BECKET — If we hadn’t been in the company of seasoned regulars, we surely would have thought we were lost. The road to the Dream Away Lodge is well off the beaten path, long and narrow and framed by what seems like miles and miles of thick woods. But then you round a bend and there it is, like a magical oasis — windows aglow, fairy lights twinkling in the trees, an open fire, ringed by inviting chairs, blazing in a stone pit on the expansive lawn. The neon sign atop the 200-year-old farmhouse sets the retro tone of this eclectically delightful bar/restaurant. A legendary Berkshires gem for almost a century, it’s a hopping go-to destination during tourist season and a favorite gathering place for locals off season as well. (It’s open from St. Patrick’s Day through Thanksgiving weekend.)
But the adventure begins before you even step inside the building. Located just on the edge of the 18,000-acre October Mountain State Forest, the restaurant sits on its own 50 verdant acres. We got there just before night settled, so we were able to take in the colorful gardens and walk through the lodge’s lovely wildflower meditation labyrinth. Had we arrived earlier, the grounds open to miles of walking trails, birch groves, ponds, and a popular event space in a forest glade known as the Wedding Rock. Our friends’ daughter claims she’s getting married there — pending the acquisition of a prospective husband.
The big white farmhouse was reportedly a brothel and speakeasy during the Great Depression, before “Mamma Maria Frasca and her three musical daughters’’ transformed it into a lodge in the mid-1940s. Though it hasn’t been an actual overnight lodge since the 1950s, it became a favorite nighttime spot for local bands as well as elite musicians. Arlo Guthrie, Bob Dylan, Joan Baez, Allen Ginsberg, and the Rolling Thunder Revue all visited in the mid ’70s, and Dylan featured the place in his film “Renaldo and Clara.’’
In 1997, Mama Frasca’s oldest daughter, Tess, sold the lodge to Daniel Osman, who crafted it into its current incarnation as a cozy, warm restaurant/bar with live music (or art, theater, cabaret, spoken word events) almost every night, including a popular open mic Hootenanny on Wednesdays. The son of folk singing parents, Osman spent more than 35 years in the theater, supplementing his career as an actor/director/producer with extra work in the food and hospitality industry. He has imbued Dream Away Lodge with a quirky theatrical flair — he calls it a kind of “reality dinner theater,’’ his “longest running and most critically acclaimed production.’’ Special events sprinkled throughout the year take it up a notch. “Halloween here rocks,’’ he says.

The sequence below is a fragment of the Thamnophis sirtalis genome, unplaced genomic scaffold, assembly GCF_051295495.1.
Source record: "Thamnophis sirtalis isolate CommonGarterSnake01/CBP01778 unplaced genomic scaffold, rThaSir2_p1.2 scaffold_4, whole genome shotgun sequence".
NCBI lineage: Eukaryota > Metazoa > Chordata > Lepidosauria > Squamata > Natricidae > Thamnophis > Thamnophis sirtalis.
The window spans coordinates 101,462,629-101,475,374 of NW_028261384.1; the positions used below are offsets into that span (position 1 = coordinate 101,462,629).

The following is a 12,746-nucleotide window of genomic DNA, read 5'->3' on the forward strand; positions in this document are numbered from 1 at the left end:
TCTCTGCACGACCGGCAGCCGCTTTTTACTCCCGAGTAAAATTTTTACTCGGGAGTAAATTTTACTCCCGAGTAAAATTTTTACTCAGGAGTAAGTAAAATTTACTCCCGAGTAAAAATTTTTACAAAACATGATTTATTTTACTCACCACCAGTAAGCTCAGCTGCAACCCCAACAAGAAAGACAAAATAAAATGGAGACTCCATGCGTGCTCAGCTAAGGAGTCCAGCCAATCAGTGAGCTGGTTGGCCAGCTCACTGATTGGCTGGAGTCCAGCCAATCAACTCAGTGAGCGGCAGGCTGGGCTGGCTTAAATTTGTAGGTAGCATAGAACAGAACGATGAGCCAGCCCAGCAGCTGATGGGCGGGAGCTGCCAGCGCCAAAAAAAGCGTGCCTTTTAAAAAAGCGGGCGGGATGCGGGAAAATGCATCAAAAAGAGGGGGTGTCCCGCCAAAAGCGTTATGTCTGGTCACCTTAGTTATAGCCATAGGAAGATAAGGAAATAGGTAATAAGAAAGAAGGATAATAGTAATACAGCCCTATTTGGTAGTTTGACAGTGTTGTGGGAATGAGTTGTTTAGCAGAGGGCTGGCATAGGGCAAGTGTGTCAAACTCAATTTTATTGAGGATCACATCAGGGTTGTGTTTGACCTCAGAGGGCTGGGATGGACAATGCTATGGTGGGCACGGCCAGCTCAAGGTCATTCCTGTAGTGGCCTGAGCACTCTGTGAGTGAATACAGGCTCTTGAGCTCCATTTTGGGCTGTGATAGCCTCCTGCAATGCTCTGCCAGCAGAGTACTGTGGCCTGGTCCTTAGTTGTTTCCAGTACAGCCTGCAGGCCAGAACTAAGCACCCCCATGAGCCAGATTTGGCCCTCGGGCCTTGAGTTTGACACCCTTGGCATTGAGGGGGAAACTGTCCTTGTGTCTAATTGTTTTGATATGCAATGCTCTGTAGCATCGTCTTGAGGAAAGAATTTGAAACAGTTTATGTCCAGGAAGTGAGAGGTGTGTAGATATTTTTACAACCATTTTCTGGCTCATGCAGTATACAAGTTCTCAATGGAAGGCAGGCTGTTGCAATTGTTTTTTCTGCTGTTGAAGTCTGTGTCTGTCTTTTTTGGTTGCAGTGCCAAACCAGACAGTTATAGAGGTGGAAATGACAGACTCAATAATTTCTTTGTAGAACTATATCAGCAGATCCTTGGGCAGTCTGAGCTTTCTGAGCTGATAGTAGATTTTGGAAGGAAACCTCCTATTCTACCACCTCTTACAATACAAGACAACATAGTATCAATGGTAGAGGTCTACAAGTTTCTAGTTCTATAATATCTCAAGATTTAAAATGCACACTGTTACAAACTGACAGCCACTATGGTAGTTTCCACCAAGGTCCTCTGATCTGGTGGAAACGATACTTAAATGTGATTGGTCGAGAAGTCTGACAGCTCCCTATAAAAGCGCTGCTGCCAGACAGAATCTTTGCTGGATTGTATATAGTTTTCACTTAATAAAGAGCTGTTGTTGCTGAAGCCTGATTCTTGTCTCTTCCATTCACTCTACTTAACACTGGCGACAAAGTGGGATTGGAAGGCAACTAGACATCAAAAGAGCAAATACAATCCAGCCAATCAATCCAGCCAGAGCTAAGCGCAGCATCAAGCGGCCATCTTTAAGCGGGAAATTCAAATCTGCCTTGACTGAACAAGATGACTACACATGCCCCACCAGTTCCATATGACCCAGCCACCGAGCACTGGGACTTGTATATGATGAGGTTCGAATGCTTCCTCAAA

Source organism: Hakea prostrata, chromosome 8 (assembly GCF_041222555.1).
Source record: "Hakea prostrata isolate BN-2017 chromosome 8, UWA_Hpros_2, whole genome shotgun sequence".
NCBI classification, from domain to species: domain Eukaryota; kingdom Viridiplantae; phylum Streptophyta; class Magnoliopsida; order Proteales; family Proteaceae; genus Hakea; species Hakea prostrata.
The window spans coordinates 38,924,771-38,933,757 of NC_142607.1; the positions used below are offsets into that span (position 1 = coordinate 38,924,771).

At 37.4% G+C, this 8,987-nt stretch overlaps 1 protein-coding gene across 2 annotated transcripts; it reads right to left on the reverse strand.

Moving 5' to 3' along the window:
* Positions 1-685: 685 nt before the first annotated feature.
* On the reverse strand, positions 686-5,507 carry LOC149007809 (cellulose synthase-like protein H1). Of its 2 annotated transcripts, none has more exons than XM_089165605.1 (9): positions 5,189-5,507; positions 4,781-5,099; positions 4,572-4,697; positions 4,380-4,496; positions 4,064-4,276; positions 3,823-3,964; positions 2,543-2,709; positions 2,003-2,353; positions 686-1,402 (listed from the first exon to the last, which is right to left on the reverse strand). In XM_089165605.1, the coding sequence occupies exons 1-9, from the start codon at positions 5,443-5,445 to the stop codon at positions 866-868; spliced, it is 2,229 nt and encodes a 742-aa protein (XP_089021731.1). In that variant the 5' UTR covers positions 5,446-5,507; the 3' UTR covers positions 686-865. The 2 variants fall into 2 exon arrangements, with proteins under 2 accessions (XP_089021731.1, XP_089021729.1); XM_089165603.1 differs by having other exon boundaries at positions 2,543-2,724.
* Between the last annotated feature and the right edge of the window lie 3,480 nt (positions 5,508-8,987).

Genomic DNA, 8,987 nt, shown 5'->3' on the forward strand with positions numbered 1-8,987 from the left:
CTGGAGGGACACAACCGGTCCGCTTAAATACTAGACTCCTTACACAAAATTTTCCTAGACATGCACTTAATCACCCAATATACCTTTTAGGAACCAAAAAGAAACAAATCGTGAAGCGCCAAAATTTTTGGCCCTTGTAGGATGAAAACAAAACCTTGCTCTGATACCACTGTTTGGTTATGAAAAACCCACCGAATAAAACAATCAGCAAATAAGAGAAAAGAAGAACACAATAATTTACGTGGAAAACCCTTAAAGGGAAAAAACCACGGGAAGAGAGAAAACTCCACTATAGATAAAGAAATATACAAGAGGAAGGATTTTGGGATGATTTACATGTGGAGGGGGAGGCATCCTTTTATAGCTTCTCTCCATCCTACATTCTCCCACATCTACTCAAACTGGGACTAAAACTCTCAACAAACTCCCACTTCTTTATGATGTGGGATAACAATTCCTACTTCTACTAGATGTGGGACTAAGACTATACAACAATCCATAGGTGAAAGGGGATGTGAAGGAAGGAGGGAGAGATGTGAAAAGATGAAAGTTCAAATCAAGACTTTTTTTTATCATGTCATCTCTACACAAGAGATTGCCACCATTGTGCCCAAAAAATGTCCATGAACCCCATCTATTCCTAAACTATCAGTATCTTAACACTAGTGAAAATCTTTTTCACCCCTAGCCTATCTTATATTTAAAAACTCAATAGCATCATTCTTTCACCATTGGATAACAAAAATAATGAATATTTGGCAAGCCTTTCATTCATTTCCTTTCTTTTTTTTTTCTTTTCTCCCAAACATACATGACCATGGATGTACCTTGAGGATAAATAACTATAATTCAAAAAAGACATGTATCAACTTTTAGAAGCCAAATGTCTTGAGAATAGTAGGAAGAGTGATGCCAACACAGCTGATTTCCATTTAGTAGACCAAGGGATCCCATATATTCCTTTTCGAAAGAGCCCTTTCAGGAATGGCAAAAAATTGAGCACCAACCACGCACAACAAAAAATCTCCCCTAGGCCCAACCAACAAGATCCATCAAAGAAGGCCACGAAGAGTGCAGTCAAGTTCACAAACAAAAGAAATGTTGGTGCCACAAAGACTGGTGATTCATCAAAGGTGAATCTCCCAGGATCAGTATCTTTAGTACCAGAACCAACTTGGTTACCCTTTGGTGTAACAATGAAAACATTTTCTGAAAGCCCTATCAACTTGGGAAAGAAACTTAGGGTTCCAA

Playful and homey, the restaurant’s vibe is shabby chic, with multi-hued, mismatched linens, dishware, and furniture. Kitschy knickknacks, signs, books, and colorful art abound. The bawdy bathroom art (affectionately dubbed the “Loo Gallery’’) is worth a special visit. The bar, constructed of multicolored light blocks, is presided over by a naked picture of Marilyn Monroe. It’s a loose, open feel. From Memorial Day through Labor Day you can eat outside as well. Patterson the dog and cats Stoner and Sam (all named to recall the Rolling Thunder Revue) casually wander in and out.
However, people come not just for the atmosphere, but for the imaginative and affordable menu of really fresh locally grown and sourced food. Berkshire native Amy Loveless, raised on a farm in Stockbridge, brings authenticity and integrity to her “farm to table’’ dishes as the restaurant’s head chef since 2008. She also favors an eclectic mix of Mexican, Middle Eastern, and Asian flavors in her seasonal menus, with modest offerings of gluten-free, vegetarian, and vegan options, making this a sweet spot for a big group with mixed dietary needs. She makes desserts in her commercial kitchen at home each morning, and they’re well worth the calories, and the burgers (sirloin and local grass-fed, when available) are outstanding, including the tastiest lentil burger we’ve ever had.
A surprisingly extensive wine list offers glasses and bottles from around the world, but don’t miss the excellent cocktails as well: The place is known for its margaritas, which are sharp and crisp with just the right amount of lime. A wide selection of teas and quite excellent coffee are free and self serve, which is a gracious, chill-busting amenity on cool nights.
Music continues to be a big draw into the post-dinner hours. During the summer performing arts season, actors, dancers, and musicians dropping by after shows can ramp it up to a party-like energy. We finished dinner just as a local band — a trio of guitarists and a harmonica player — were starting to lay down some sweet bluegrass in the music room. You can squeeze in and settle down in one of the padded pews, grab a chair, or just loiter by one of the doorways until you’ve had your fill, which was what we did, happy to stand after a long sit down over a terrific meal. And when we headed out into the night back toward our car, the music came with us, gently wafting through open windows to send us on our way.
Dream Away Lodge, 1342 County Road, Becket, www.thedreamawaylodge.com, 413-623-8725.